CCRN Review - Renal
Terms in this set (37)
___-renal failure is caused by conditions that decrease blood supply to the kidneys (e.g. HF, hypovolemia, dehydration, shock)?
___-renal failure has a urinary sodium level of < 20, increased specific gravity and BUN:Creatinine ratio of 20:1?
Type of renal failure caused by intrinsic damage to the kidneys?
Renal failure has a BUN:Creatinine ratio of __:__ and a urinary sodium > ___?
Two most common causes of intrinsic renal failure (acute) are?
ATN and parenchymal disease (glomerulonephritis, SLE)
___ results from ischemia (BP 60 or less for 40 minutes or more) and nephrotoxicity?
Two complications of acute renal failure?
anemias and coagulopathies
Why does a patient develop anemia with ARF?
Kidneys produce erythropoietin which stimulates bone marrow production of RBCs
Why does a patient develop coagulopathies with ARF?
low calcium levels are the result of the kidneys inability to convert vitamin D to a usable form
One kilogram = ___cc of fluid?
Treatment of hyperkalemia?
Sodium bicarbonate, Calcium chloride, Glucose and insulin, Kayexalate
Peritoneal dialysate is ____% glucose solution?
4.25% - observe for hypovolemia or hyperglycemia in diabetic patient. This solution pulls off alot of fluid!
Part of the nephron that concentrates and dilutes urine? Lasix works here.
Loop of Henle
What is a side effect of giving Lasix too fast?
Part of the nephron that reabsorbs sodium, glucose, phosphate and amino acids?
Part of the nephron that is the site of ADH control?
What is the expected renal response to acidosis?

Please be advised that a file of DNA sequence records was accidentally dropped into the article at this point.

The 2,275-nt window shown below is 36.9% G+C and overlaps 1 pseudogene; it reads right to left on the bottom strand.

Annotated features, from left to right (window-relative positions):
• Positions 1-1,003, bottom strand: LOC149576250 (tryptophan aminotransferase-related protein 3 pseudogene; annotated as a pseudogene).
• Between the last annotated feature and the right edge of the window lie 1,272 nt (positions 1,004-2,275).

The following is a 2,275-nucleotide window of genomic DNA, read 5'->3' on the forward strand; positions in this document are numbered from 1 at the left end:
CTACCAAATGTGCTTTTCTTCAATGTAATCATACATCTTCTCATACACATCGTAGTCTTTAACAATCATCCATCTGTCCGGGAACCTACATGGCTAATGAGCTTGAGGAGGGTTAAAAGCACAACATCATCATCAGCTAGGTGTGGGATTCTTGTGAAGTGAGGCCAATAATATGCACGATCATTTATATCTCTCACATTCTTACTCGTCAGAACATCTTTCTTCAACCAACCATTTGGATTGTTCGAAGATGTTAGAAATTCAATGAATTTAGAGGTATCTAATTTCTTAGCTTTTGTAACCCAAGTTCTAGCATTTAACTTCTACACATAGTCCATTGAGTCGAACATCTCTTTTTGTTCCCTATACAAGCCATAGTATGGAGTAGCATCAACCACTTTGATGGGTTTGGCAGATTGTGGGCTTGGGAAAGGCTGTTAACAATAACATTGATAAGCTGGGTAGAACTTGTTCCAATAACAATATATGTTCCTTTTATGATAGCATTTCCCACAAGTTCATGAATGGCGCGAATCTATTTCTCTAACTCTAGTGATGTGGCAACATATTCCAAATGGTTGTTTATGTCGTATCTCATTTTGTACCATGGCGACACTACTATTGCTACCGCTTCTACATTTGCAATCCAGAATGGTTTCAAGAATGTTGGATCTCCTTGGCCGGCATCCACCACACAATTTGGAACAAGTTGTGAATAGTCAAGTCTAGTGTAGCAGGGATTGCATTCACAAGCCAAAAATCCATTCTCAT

Bicarbonate is reabsorbed at proximal tubules, increased production of ammonia to accommodate hydrogen ion loss and increased hydrogen ion secretion at distal tubules
Hyponatremia can lead to?
Seizures, alteration in LOC, irritability, muscle twitching
Normal serum osmolality?
Serum osmolality < 275 means?
Serum osmolaity > 295 means?
A UOP < 400cc in 24 hrs = ?
Hyperphosphotemia from decreased GFR/renal failure = ?
Signs of hyperphosphatemia?
Cramps, tetany, stridor, Trousseau/Chvosteks sign, bronchospasm, seizures, porlonged QT interval (all same as hypocalcemia)
___ causes a deposition of calcium in tissue --> decreased calcium levels?
Normal phosphate level?
___ may result from increase cellular uptake of phosphate during hyperalimentation, increase glucose administration (TPN) or decrease in phosphate intake due to alcholism?
___ = reciprocal of hypercalcemia?
Signs and symptoms of hypophosphatemia?
Weakness, apathy, and mental confusion
Signs and symptoms of hyperphosphatemia?
Chvosteks, Trousseau and seizures are seen with hyperphosphatemia/hypocalcemia
Avoid hyperventilation in patients with decreased calcium levels. Why?
A low CO2 decreases calcium levels further
When would you call the MD after renal transplant?
Fever, pain/tenderness to flank area or decrease in UOP
In ARF (pre-renal stage) - restore plasma volume and BP through colloids or diuretics as they ___ renal blood flow?
Check glucose levels with diabetics on?
Best indicator of renal function?
___ cause aldosterone release, to reabsorb more sodium and excrete potassium?
___ causes a prolonged PR, wide QRS, peaked T wave?